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Bilby's picture

Higher taxes.I'd be happy to pay 60-70c in the dollar for world-class education, health, planning, o/s aid and PT outcomes.

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Bilby's picture

Barbs? Not at all - I am simply expressing an argument, please don't regard my comments as personal in any way - I think it is great that you are passionate enough about planning to have this debate at all - many wouldn't be. I have never advocated for 'suburban densities', Riccardo - you said 4 people per 1/8 acre (or 500m2), not me. As regards culture - you say you place no weight on it, but what you are advocating for is also 'cultural' - it's not something that you either have or you don't - culture is part and parcel of the society we all create together, whether we call it that or not. So we just have different ideas about the sort of culture we each would like to see develop in Melbourne, that's all. I think it's worth paying for the retention and adaptive reuse of our cultural heritage, on a range of grounds, including aesthetic - you do not, if I have it right? I think what you present is a false dilemma - i.e. that we can have a pleasant, well planned city that substantively retains its heritage, or we can have a relatively affordable, high-rise city that provides housing for all, with good transport options. I am of the view that both outcomes are achievable. But perhaps you just don't like the look of historic buildings, Riccardo?

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Bilby's picture

Thanks, Aussie Steve. I spotted this article today that might be of interest, too:

http://www.dezeen.com/2014/10/04/moshe-safdie-lecture-skyscrapers-discon...

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Riccardo's picture

Bilby, I can see you will benefit from the following link

http://marketurbanism.com especially

http://marketurbanism.com/2014/09/04/historic-preservation-bad-for-neigh...

It's tag line is very apt. Introducing capitalism to urbanists, introducing urbanism to capitalists. Cities and free markets are not incompatible, rather the opposite, the left getting carried away with reaching into other people's pockets all the time is what then arouses Tea Partyists and other nutters against cities.

Government has a role in planning cities, but only in the ways a market cannot. And that does not include basic land use decisions, rates of return etc.

If the left want to stand for something, basic human rights, the capacity of all to earn a decent living without fear or discrimination, they should stop abetting the rich and powerful who benefit from locking up prime inner blocks for themselves and their ilk.

And prserve the revenue raising power of government for those things that really matter. You could afford that rail system if government was not so heavily bogged down in stuff that shouldn't be its concern.

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Melbourne_Fragments's picture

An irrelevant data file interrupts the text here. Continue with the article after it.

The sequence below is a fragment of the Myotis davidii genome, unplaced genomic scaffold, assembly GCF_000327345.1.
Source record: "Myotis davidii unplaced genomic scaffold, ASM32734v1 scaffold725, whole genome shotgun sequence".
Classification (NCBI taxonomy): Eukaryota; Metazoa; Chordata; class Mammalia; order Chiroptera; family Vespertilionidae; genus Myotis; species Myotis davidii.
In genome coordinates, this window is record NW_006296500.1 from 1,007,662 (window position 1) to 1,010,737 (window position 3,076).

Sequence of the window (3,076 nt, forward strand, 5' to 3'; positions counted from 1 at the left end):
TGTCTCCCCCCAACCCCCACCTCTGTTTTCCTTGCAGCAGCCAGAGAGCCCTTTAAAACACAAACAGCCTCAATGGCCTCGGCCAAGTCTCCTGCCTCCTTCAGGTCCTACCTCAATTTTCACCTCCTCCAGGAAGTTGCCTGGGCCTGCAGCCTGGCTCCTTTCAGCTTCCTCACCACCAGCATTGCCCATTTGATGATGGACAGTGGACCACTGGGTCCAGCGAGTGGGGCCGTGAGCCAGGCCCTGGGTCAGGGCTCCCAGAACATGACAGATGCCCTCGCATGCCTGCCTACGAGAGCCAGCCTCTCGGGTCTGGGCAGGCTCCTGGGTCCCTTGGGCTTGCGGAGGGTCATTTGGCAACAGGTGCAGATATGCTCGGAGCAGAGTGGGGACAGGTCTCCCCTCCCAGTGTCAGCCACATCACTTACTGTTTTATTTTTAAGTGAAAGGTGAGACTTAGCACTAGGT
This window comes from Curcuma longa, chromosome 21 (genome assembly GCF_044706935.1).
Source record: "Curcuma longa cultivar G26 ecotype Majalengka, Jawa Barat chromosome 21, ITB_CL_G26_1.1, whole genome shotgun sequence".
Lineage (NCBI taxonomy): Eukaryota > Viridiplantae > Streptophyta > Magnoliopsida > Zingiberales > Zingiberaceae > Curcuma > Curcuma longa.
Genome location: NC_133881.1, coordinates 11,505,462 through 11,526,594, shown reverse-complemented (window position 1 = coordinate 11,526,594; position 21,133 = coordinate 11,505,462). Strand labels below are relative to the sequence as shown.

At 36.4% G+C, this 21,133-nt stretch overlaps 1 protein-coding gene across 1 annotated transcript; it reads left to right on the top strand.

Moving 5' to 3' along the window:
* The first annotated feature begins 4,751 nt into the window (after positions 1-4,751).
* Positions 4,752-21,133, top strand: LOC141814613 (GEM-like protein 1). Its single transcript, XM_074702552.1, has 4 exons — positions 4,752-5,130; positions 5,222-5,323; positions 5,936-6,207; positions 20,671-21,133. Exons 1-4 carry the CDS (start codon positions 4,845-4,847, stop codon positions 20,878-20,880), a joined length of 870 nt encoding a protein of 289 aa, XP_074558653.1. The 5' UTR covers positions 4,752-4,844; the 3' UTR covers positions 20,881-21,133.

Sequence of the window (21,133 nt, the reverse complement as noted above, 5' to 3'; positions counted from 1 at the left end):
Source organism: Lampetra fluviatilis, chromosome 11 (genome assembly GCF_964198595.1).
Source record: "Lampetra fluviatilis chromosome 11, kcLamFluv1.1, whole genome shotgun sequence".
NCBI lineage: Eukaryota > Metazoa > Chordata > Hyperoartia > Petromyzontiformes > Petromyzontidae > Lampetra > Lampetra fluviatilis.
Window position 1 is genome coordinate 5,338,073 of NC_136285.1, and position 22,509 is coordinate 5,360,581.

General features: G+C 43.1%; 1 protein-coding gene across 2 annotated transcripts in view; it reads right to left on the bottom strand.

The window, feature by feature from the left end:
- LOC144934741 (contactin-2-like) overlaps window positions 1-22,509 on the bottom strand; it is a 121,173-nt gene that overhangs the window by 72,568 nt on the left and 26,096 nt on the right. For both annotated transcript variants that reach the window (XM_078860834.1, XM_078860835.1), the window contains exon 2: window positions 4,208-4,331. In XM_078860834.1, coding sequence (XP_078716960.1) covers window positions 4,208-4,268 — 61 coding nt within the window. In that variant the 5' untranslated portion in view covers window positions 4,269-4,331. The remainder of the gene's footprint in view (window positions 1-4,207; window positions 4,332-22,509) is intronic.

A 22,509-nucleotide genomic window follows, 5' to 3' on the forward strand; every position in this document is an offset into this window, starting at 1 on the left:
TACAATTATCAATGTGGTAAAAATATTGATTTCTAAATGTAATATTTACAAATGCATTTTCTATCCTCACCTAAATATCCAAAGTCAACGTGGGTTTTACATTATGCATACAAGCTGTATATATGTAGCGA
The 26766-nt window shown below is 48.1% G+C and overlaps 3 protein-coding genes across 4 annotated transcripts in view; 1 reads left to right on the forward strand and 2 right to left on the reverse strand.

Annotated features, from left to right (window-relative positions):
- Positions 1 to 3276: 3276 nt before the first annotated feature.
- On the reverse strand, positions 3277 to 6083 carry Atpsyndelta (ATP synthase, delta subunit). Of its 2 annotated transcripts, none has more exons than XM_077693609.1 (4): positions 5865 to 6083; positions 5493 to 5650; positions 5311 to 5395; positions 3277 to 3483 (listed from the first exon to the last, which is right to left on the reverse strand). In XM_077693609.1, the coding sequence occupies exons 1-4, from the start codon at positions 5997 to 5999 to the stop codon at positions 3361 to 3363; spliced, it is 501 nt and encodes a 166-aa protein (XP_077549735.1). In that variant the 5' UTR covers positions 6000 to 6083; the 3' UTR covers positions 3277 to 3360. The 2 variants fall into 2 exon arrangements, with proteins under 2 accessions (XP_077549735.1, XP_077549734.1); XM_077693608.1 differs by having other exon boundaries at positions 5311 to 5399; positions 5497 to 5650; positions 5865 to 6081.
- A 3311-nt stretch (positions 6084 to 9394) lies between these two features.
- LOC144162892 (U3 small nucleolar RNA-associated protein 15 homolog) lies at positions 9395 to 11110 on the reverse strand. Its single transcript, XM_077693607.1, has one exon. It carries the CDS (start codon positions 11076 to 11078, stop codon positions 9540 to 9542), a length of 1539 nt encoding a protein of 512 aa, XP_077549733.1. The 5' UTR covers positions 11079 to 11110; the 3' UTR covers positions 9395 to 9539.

So are waste dumps ok in residential areas if the property owner thinks its a maximum return on investment Riccardo?
The question is where we draw the line between private decisions and public accountability/planning and how the heritage and culture of the community (multiple individuals) as a whole fits into that, there has to be a delicate mix of capitalism and state control for us to thrive in more than a base way, with things that are important taking precedence over blind profit and property rights. If ownership of property is all that decides how our society looks and thinks, it will always be the rich and powerful in complete control, be it through locking up land or destruction/unbridled and unplanned development at either end of the scale

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Bilby's picture

You know, your comment about the rich 'locking up prime inner blocks' makes some sense, Riccardo, but the link to the (interesting) article about heritage preservation causing high rents doesn't stack up. Yes, Greenwich Village is expensive, but it hasn't always been that way. In the '50s it was dirt cheap - as was nearby SOHO with all its cast-iron loft buildings. New York is now so expensive because it is so liveable and yes, also because it is home to so many wealthy people. The various neighbourhoods in New York are not priced according to the scarcity of housing stock or the fact that they have landmark designation, though. Take West Harlem as a prime example - it's been designated as a landmark district for years, but it's only now starting to become in any way desirable as a residential area for wealthy individuals - likewise most of Brooklyn. And if Greenwich Village were allowed to build high and flatten its stock of federal townhouses tomorrow, would it become less expensive or more? All the recent multi-storey condo building in the LES would seem to suggest that more rich people would come to purchase, not fewer. Take a look at once 'gritty' Willamsburg these days - you'll see what I mean.